On April 1, the people of Oregon’s Douglas County will see ten of their 11 libraries close. The last, the main, will soon follow. This decision by the county Board of Commissioners, announced January 9, is a sad outcome to a long battle to keep the system open. For those who live there, it will mean a devastating loss of a key cultural hub along with the access to information, expertise, technology, stories, voices from around the world, a book-rich environment, and all the skill development, inspiration, and aspiration these resources offer. It’s a loss the community at large should not take lightly.
Bob Pasicznyuk started as director of of Cedar Rapids Public Library, IA, in 2009, a year after the city’s main branch had been entirely destroyed by flooding. Pasicznyuk came from his position as Associate Director at Douglas County Libraries, CO, to take the helm of a team that had collectively won Library Journal’s 2009 Librarian of the Year award and led the rebuilding of Cedar Rapids Library. Now, he’s returning to Douglas County to take over following the retirement of long-time director Jamie LaRue. Library Journal spoke with Pasicznyuk about his return to Colorado.
The discussion of self-published titles in libraries has increased in recent years, in direct proportion to the angst surrounding ongoing ebook licensing negotiations with major traditional publishers. Prompted by the prospect of limited availability of popular titles or higher prices—probably both—librarians are understandably weighing alternatives that might satisfy readership demands. There are, however, very real barriers that must be overcome before self-publishing is likely to be even a small component of many collection efforts. Some barriers will fall away naturally as this growing market gains momentum and filters its way into downstream publishing markets like libraries, while others will require a more concerted advocacy effort to overcome.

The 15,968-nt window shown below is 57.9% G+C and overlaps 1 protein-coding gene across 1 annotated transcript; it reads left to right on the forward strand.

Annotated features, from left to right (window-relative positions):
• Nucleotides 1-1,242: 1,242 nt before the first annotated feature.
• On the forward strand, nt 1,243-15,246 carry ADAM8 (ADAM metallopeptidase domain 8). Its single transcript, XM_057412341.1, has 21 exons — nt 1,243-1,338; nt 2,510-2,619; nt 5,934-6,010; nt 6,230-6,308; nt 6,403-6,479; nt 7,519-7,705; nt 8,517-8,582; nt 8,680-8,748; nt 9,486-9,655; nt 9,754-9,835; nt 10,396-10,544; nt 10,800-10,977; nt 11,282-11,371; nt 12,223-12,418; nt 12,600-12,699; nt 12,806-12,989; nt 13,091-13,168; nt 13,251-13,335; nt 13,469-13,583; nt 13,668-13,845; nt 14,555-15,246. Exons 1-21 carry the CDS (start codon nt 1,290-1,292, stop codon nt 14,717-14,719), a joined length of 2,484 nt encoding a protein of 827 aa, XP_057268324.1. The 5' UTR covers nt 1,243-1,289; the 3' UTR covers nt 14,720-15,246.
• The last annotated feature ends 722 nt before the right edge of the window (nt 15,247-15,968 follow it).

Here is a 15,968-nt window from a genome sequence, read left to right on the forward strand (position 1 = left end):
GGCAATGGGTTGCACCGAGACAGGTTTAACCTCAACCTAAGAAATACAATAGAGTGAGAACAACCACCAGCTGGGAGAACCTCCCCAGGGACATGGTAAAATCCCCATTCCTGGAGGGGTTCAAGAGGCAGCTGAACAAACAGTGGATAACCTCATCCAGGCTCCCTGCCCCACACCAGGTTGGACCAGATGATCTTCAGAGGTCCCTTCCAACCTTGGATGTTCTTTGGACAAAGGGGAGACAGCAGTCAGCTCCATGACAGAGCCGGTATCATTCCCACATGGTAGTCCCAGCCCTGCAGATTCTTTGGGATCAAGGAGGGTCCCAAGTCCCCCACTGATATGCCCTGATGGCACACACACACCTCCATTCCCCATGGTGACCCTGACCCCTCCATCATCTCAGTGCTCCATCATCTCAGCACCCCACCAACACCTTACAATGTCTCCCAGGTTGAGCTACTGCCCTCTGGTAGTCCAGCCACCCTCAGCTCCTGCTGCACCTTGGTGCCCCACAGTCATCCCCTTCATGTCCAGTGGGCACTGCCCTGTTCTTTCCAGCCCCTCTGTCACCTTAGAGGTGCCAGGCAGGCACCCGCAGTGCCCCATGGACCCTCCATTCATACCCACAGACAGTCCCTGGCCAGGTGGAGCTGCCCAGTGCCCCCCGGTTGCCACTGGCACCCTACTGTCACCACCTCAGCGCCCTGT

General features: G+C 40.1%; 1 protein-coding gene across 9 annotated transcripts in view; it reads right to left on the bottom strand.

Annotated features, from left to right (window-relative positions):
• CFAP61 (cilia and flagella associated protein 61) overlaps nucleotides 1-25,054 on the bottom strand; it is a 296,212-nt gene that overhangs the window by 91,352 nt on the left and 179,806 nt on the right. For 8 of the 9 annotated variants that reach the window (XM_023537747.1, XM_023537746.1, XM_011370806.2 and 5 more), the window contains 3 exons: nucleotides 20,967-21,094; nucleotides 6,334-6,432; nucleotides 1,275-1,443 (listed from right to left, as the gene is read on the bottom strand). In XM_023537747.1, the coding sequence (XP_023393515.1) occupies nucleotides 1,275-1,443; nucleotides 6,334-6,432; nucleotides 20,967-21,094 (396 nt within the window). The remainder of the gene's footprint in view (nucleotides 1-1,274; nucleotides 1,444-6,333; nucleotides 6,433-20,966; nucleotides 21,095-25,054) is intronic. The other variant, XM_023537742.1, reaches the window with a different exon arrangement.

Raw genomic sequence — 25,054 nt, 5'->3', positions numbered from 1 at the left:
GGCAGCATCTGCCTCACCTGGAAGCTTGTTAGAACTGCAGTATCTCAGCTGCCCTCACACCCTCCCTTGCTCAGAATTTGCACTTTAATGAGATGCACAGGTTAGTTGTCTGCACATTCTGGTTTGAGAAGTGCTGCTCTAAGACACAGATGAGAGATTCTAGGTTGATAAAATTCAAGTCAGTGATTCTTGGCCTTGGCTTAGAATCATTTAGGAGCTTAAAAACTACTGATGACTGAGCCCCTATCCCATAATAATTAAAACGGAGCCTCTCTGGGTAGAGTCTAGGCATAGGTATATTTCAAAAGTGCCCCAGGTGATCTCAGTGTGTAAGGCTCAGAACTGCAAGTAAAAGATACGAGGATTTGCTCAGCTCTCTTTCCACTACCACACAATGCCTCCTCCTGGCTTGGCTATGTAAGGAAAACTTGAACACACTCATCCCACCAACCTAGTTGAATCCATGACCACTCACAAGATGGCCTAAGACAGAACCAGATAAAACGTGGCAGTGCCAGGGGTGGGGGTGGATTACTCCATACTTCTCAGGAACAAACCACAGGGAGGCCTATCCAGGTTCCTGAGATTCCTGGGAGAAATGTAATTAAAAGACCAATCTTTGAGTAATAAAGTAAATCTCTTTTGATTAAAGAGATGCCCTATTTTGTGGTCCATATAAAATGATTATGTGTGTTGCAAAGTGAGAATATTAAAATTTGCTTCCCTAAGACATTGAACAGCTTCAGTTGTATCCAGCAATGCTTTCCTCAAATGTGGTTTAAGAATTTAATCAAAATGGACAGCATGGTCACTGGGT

In pursuit of what they view as greater accountability, the Douglas County, CO, board of commissioners is making a bid to take over the naming of library trustees. Since the mid-1990s, new trustees have been nominated by the existing trustees. The commissioners ratify the appointment.
Although many details have yet to be worked out, Bibliotheca’s fledgling ebook division has attracted some strong library talent and is aspiring to a national ebook solution for libraries.
The Colorado Independent Publishers Association (CIPA) and the Douglas County Libraries have signed an agreement by which the association will sell ebooks to the library and the library will house the files on their own servers and be responsible for digital rights management. The program was first announced in March (see LJ‘s full coverage here), […]